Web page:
The State Department will need time to complete its consultations with Congress on potential new sanctions against Russia over the poisoning of a former military intelligence officer Sergei Skripal, State Department spokesperson Robert Palladino said in a press briefing on Wednesday.
«The process takes time and we want to get sanctions right,» Palladino told reporters when asked whether there was a timeline for deciding on new sanctions.
He added that the United States is carefully considering the impact future sanctions could have on US national security interest. On Tuesday, Palladino said the United States intends to proceed with new sanctions against Russia over the Skripal attack.
The United States has accused Russia of involvement in the March 4 nerve agent attack on Skripal and his daughter Yulia in the English town of Salisbury, a claim repeatedly denied by Moscow.On August 24, the United States announced that it was imposing sanctions on Russia under the Chemical and Biological Weapons Control and Warfare Elimination Act of 1991.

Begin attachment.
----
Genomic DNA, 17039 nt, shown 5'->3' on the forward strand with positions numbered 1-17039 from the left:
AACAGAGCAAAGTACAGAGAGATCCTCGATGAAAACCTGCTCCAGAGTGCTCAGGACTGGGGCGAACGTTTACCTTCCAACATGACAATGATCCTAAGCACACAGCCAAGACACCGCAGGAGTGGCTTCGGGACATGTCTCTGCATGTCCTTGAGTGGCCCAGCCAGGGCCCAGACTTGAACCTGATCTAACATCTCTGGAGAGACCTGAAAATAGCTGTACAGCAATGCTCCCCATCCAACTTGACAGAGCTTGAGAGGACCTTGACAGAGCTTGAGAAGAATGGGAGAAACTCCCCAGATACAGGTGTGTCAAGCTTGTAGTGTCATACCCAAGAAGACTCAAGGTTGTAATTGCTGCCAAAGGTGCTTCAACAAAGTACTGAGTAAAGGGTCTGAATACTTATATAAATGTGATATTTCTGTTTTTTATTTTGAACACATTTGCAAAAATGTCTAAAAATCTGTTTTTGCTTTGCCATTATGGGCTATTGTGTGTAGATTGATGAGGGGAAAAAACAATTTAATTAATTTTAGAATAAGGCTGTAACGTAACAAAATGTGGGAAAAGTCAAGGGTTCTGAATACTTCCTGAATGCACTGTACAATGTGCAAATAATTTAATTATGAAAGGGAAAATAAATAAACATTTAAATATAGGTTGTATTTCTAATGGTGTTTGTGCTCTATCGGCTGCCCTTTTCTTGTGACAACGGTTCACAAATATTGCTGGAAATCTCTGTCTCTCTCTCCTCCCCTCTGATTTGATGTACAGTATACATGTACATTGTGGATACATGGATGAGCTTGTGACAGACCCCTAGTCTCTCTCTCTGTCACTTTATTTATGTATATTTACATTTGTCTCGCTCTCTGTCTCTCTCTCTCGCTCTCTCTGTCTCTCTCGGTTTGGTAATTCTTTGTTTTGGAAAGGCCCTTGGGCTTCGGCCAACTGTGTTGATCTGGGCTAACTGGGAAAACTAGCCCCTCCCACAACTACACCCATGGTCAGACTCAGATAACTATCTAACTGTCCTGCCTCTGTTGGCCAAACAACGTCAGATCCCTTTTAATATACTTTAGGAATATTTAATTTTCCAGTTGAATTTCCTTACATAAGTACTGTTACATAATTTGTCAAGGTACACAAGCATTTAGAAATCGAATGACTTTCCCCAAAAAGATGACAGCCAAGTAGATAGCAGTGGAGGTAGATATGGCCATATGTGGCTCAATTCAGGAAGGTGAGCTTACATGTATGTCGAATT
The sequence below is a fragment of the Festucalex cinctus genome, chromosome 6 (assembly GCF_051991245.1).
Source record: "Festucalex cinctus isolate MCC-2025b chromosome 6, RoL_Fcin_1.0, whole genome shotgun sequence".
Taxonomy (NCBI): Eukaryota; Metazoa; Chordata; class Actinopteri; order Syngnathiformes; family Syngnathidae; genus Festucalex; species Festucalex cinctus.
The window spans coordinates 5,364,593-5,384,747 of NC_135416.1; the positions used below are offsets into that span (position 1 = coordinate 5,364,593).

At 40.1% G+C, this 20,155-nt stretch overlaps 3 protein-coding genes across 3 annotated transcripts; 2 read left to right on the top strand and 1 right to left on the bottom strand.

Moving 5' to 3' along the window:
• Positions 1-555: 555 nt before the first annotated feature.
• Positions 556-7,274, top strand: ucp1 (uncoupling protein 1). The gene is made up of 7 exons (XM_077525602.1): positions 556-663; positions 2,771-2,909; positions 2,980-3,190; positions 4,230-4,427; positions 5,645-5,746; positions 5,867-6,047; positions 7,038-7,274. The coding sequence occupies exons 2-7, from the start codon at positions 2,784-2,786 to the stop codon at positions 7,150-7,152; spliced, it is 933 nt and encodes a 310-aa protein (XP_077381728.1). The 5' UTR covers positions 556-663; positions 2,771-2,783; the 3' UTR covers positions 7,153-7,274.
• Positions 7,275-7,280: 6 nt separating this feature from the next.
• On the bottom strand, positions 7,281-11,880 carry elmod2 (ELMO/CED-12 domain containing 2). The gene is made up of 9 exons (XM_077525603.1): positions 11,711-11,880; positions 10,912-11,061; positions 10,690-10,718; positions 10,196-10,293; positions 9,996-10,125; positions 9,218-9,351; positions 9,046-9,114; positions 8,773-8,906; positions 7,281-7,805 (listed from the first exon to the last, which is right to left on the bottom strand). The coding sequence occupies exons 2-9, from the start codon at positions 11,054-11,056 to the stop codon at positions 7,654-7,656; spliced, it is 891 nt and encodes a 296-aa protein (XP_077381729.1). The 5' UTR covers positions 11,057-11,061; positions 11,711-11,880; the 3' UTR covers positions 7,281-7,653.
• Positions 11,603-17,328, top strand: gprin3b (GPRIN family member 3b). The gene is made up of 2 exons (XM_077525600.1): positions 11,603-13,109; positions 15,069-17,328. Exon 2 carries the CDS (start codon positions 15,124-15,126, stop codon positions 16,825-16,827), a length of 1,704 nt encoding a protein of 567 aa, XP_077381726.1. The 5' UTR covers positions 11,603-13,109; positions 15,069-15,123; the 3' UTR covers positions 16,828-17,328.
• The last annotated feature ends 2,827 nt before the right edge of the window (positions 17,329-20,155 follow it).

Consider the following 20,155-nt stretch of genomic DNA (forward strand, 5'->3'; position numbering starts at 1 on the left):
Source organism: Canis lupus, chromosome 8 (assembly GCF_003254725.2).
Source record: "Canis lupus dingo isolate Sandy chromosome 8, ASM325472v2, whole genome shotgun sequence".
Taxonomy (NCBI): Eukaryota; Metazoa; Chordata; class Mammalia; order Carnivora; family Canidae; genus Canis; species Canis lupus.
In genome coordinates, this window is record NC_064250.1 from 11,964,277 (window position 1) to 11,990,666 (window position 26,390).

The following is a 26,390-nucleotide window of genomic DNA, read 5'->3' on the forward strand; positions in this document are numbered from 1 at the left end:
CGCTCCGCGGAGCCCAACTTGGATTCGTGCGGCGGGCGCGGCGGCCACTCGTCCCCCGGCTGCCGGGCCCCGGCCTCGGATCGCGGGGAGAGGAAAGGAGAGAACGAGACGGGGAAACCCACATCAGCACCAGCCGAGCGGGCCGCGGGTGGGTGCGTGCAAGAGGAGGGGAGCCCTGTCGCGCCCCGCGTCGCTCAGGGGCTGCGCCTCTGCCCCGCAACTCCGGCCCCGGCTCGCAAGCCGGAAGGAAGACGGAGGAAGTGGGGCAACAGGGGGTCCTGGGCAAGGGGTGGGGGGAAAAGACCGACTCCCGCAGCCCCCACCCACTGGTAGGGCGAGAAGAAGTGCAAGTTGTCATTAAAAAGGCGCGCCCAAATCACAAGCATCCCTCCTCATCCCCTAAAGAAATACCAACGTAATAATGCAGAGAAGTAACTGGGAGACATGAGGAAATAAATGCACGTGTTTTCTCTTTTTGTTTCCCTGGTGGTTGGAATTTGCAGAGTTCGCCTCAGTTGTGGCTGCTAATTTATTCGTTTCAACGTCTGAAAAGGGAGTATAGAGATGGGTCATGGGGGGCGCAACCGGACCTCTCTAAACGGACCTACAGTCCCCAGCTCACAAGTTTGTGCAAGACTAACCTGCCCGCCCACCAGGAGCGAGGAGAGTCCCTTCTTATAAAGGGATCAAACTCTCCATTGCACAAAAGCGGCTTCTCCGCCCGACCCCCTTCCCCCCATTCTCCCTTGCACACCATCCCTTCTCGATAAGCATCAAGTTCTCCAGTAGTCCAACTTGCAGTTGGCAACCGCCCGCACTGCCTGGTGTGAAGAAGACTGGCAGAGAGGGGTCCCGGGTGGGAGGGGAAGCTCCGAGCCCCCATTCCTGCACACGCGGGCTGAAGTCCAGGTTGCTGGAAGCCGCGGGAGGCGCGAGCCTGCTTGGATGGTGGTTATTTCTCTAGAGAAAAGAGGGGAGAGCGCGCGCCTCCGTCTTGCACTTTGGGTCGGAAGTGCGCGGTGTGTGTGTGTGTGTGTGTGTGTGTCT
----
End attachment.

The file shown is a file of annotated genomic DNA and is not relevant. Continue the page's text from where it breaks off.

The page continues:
Under the terms of the Act, Russia was given until November 6 to prove it had complied with the strict conditions it imposed, including inspections, or face a new round of even more severe sanctions.
The Trump administration on Tuesday informed Congress that Russia had not complied with the conditions, and the State Department said it would proceed with new sanctions.
The law allows for the termination of foreign assistance and arms sales, denial of US government credit or other financial assistance, prohibitions on exports and a suspension of diplomatic relations, among other possible measures